Tom is now more than willing to arrest and/or sue his nemeses in court. Previously, "thrashing" was the punishment of choice. Police have also now apparently  become more effective. Conversely, many people already cannot afford to hire lawyers, because it is too expensive to do so.

 Tom once again grabs credit for others' work. Rad "invents" the Photo Telephone, while trying to trick Koku. Previously, Koku "invented " the Giant Searchlight, under similar circumstances. Rad gets an electrical burn during the trick, and Tom promises medical attention, which never happens. Also, after Mr. D disappears, in spite of a stated concern for his welfare, finishing up the invention takes precedence over finding Tom's missing friend, who may be in danger. (Our All-American Hero has a few tarnished spots in his shining armor, it appears...)

Coin operated pay phones in public places are now in common use.

Tom lands his (large) airplane on a city street in Waterford. Doing so, "draws a crowd of men, women and children." (Ya think???)

Tom uses his hunting/trapping experience to logically set a trap for the bad guys-i.e. "Set your trap where you know the game will pass by, and then hide it well."


Errata- Mr. Damon has been left residing in Waterford, NY, for three books in a row! The current score of his many moves between there and Waterfield stands at 9-Waterfield, 2-not recorded, and 8-Waterford, for 17 volumes, to date.  The numbers don't total, because two volumes have him residing in both places at the same time. No, he does not maintain two domiciles...Different authors just can't coordinate their notes.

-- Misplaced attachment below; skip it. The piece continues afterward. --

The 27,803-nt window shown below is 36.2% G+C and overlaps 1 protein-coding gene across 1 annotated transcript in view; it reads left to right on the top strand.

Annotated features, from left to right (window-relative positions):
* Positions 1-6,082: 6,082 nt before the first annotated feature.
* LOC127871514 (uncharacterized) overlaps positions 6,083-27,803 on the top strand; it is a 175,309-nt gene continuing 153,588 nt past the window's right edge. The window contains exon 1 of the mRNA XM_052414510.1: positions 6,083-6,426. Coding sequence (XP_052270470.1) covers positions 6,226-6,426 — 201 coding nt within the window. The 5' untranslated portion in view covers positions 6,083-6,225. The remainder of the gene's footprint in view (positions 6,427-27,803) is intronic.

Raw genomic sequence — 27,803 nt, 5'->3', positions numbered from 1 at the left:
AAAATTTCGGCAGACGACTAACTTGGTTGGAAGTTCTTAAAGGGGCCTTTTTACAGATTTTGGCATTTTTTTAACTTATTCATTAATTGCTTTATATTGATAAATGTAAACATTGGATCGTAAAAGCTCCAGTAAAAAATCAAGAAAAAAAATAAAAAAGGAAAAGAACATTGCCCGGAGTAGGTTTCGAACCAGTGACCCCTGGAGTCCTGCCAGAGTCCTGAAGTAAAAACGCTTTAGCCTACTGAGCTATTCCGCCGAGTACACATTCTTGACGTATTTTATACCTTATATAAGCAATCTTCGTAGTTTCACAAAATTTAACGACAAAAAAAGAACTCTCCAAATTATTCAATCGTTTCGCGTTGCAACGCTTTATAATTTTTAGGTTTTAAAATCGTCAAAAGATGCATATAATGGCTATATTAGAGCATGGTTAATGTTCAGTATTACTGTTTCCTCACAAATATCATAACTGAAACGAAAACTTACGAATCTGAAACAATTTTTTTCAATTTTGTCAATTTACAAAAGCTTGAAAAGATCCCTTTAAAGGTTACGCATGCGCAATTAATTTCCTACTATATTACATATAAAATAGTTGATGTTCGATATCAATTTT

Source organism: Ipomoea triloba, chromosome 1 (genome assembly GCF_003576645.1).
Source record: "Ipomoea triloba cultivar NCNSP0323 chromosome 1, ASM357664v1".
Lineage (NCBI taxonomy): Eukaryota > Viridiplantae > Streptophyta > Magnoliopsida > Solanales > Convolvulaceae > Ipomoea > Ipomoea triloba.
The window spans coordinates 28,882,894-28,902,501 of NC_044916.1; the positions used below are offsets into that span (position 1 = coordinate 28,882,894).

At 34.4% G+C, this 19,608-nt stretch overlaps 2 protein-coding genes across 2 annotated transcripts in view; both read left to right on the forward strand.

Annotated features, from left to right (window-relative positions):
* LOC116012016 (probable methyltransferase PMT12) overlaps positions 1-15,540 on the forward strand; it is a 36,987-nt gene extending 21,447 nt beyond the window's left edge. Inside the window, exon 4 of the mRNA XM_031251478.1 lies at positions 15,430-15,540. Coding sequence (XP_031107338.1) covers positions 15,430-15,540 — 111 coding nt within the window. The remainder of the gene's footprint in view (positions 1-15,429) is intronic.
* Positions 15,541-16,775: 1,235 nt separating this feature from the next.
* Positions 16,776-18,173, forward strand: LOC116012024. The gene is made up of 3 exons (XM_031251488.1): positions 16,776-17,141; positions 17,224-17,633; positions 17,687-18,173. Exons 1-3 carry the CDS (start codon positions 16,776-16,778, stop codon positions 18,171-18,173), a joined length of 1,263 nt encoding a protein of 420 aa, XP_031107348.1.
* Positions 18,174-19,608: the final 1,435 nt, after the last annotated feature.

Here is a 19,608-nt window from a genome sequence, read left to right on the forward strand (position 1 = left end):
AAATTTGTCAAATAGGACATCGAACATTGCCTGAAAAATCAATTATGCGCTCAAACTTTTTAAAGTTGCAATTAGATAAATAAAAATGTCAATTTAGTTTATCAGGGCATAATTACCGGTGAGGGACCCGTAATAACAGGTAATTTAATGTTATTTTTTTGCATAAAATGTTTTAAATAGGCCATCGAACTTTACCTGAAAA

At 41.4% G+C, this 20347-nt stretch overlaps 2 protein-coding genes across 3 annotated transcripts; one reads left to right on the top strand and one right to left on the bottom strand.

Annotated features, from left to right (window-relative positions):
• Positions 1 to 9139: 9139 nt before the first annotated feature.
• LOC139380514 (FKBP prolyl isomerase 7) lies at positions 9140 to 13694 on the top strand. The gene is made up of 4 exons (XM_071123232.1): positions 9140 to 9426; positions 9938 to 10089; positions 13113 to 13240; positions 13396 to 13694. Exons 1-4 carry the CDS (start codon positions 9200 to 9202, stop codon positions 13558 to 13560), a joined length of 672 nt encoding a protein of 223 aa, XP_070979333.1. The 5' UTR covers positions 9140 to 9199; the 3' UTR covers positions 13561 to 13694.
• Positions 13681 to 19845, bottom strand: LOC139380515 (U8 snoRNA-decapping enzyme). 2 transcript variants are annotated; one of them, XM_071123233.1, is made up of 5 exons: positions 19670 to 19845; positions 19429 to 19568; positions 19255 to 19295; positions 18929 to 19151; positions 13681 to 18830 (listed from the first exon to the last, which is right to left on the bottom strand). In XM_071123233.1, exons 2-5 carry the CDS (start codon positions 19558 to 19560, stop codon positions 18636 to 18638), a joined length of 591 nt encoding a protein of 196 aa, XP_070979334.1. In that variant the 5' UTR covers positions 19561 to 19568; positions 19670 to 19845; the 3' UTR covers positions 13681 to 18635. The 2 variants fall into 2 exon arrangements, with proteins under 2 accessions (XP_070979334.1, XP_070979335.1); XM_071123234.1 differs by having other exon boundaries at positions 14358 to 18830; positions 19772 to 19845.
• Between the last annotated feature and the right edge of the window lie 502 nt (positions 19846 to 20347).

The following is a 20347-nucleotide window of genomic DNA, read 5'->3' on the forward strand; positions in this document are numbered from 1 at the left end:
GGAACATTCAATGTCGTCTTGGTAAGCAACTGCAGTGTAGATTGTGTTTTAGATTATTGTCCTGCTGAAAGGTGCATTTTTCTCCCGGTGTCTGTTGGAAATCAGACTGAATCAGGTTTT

Tola, Koku's brother, is said to be in a museum, (stuffed and mounted???) rather than at the circus, where we last heard of him. Ned is working at the bank again, but fears he may "lose his place," as he spends so much time gallivanting with Tom.

Typos and malapropisms were once again very limited. On p14, Tom bets (gets) busy, earlier, a "grewsome" clue is found. Photographic plates need to "develope" with a trailing "e." Clue and gasoline are now pretty consistently the American spellings.

The drawings on both the book's paper dust jacket and the frontispiece both show Tom looking at Ned in the PhotoPhone in a big open shop. In the story, both are in closed "booth" structures under bright lights, in order to get the devices to send a good picture.


Engineering and Science, Fact vs. Fantasy-

Light waves are described by the author as "a delicate form of motion." He is familiar with how a Selenium plate can be used as a viewing device, but is apparently unaware that one needs to pass something like x-rays through the plate to create the visible image. No mention of any optics was made for the phone, something that would be necessary, to at least focus an image on the plate. I'm pretty sure that this was the principle that was used in the fluoroscopes found in "better" shoe stores during the 50's. You could get an inside scoop as to what the bones in your feet looked like while you were wearing your new Buster Browns. The misty green image could be seen both by the shoe purchaser and the "trained professional" that was doing the selling.

They came oh-so-close to describing how Selenium crystals have a semi-conducting property. The transistor could have been realized 30 years sooner than it was in reality.

Speaking of reality...

Here's an alternate one from 2001 A Space Odyssey, showing a "real" Photo Telephone.

Image 1968 Turner Communications & MGM Home Entertainment Companies.

Geography- Waterford, NY,  is now all grown up. It has "many shops and factories." It previously was described as a "resort town on the shore of Lake Carlopa."

 JP Karenko 7/20/05